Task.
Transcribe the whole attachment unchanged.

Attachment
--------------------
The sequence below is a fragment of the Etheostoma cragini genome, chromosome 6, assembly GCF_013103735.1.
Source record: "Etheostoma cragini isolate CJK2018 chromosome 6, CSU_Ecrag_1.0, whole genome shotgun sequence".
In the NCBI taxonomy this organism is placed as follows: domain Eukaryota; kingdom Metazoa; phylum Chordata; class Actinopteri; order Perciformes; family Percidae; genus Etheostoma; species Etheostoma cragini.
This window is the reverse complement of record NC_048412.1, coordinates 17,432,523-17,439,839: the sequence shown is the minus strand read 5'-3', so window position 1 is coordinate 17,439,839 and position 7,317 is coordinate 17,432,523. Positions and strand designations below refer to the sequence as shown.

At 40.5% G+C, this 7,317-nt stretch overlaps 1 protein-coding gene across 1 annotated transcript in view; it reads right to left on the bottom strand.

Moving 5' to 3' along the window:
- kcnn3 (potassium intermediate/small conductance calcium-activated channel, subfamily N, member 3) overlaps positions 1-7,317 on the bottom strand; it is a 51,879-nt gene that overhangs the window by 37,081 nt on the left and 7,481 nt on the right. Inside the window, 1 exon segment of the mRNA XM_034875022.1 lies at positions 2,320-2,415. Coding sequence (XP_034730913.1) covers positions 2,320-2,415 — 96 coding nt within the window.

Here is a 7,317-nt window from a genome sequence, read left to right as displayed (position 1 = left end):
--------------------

The sequence below is a fragment of the Etheostoma cragini genome, chromosome 6, assembly GCF_013103735.1.
Source record: "Etheostoma cragini isolate CJK2018 chromosome 6, CSU_Ecrag_1.0, whole genome shotgun sequence".
In the NCBI taxonomy this organism is placed as follows: domain Eukaryota; kingdom Metazoa; phylum Chordata; class Actinopteri; order Perciformes; family Percidae; genus Etheostoma; species Etheostoma cragini.
This window is the reverse complement of record NC_048412.1, coordinates 17,432,523-17,439,839: the sequence shown is the minus strand read 5'-3', so window position 1 is coordinate 17,439,839 and position 7,317 is coordinate 17,432,523. Positions and strand designations below refer to the sequence as shown.

At 40.5% G+C, this 7,317-nt stretch overlaps 1 protein-coding gene across 1 annotated transcript in view; it reads right to left on the bottom strand.

Moving 5' to 3' along the window:
- kcnn3 (potassium intermediate/small conductance calcium-activated channel, subfamily N, member 3) overlaps positions 1-7,317 on the bottom strand; it is a 51,879-nt gene that overhangs the window by 37,081 nt on the left and 7,481 nt on the right. Inside the window, 1 exon segment of the mRNA XM_034875022.1 lies at positions 2,320-2,415. Coding sequence (XP_034730913.1) covers positions 2,320-2,415 — 96 coding nt within the window.

Here is a 7,317-nt window from a genome sequence, read left to right as displayed (position 1 = left end):